When publisher Ian Syson read the manuscript of Sandy Jeffs' autobiography, Flying with Paper Wings, he was blown away by it. ‘It’s a story of survival,’ he says. ‘When I read it, I thought, how does she live with this?'
Sandy admits she found the five years it took to write the book extremely difficult. ‘I struggled for my sanity every day,’ she says.
She continues to grapple with the hallucinatory voices she hears, a symptom of the Schizophrenia she has lived with for over 30 years.
‘I don’t hear them during the day, but every night when I go to bed they persecute and denigrate me and now I wake up to them as well which is a real pain in the arse,’ she says. ‘I think to myself, I just can’t do this any more.’
At times, she has been tempted to end her life. But Sandy resists. She keeps going for the sake of her friends, for her public work, for ‘the stuff I do’, and to feel connected to the world.
Sandy has good friends who support her. She remains warm, funny and enthusiastic while battling demons few of us could imagine.
Difficult days that feel insurmountable, she breaks down into increments: 15 minutes for breakfast, half an hour to check emails, set times for washing clothes and doing dishes. She fills gaps by playing CDs or listening to the radio.
‘Schizophrenia is a horrible housemate,’ Sandy says. ‘You have to learn to understand its moods and the way they affect you. It might be through voices. It might be negative thoughts. It might be delusions. Living with that is hard work.’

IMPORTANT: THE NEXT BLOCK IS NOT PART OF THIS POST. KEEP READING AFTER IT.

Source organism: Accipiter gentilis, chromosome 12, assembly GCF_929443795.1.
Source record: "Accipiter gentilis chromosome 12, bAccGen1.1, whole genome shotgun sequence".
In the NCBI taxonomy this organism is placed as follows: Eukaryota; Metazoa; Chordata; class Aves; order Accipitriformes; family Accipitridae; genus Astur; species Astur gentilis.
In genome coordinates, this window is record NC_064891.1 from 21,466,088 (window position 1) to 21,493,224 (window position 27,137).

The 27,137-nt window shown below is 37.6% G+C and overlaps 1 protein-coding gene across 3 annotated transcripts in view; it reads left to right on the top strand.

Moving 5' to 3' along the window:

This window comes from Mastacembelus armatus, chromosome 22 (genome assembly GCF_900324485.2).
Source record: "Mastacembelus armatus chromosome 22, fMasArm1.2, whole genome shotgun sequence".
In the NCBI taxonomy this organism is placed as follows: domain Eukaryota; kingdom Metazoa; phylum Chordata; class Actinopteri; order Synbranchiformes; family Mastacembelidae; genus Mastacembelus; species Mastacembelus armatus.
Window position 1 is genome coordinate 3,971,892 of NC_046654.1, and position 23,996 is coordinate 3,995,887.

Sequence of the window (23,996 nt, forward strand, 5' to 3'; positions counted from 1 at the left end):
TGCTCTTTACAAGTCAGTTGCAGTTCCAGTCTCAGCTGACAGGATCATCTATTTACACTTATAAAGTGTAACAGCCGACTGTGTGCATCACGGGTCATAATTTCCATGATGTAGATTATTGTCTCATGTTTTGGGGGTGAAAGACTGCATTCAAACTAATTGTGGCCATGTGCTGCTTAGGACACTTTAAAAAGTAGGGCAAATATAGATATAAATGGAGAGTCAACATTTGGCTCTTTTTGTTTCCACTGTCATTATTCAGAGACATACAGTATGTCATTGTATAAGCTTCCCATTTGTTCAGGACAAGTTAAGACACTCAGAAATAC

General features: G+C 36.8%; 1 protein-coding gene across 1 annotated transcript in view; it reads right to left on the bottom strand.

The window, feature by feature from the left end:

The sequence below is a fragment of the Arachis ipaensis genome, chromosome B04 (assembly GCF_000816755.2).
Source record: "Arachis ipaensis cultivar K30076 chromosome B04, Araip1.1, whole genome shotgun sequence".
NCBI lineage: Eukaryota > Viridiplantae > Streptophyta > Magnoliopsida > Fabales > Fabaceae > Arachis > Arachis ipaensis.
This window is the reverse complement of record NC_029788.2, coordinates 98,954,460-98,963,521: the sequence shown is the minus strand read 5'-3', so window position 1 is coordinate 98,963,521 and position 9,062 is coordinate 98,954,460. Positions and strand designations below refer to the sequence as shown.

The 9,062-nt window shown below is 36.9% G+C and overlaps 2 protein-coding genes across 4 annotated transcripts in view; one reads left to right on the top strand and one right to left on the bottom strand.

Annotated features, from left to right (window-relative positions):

Exercise is important for Sandy. For many years she has played with a local tennis group, and at the age of 47 joined a hockey team. Quite apart from the social and health benefits, the camaraderie, she says, is intoxicating.
Through her public presentations Sandy has discovered that she is a powerful communicator. It fills her with wonder, especially when she gets a standing ovation.
Ian Syson is not surprised at her success. (Flying with Paper Wings was short-listed for The Age Book of the Year, and received the SANE Book of the Year Award, and a Commendation in the Australian Human Rights Awards.)
‘She is a remarkable person,' says Ian. ‘People hear her story and want to read the book. It’s selling as well as anything I’ve ever published.’
Sandy shares a house in the country with friends, Robbie and Dido, who don’t hold back when they feel ‘tough love’ is needed.
‘They’ll say, “You’re hearing voices, aren’t you?” And my voices are going, "Don’t tell them, don’t tell them!" And they say, "We know – we can tell by your face so don’t lie to us."'
The publication of her first book, Poems from the Madhouse, changed Sandy’s life. ‘I entered my forties with no future, identity or self esteem, and left that decade with success, hope, and a much stronger sense of self.’
Four more volumes of poetry, and now her memoir, have given Sandy a significant public profile. Her capacity to write with honesty and humour about the realities of living with Schizophrenia touches people’s hearts. ‘I feel as though I am speaking for those who have been silenced by the illness,’ she says.
Sandy’s autobiography has achieved even more. As she writes: ‘It has allowed me to delve into the darkness, to return with truths and lost dreams, and turn them into poems.’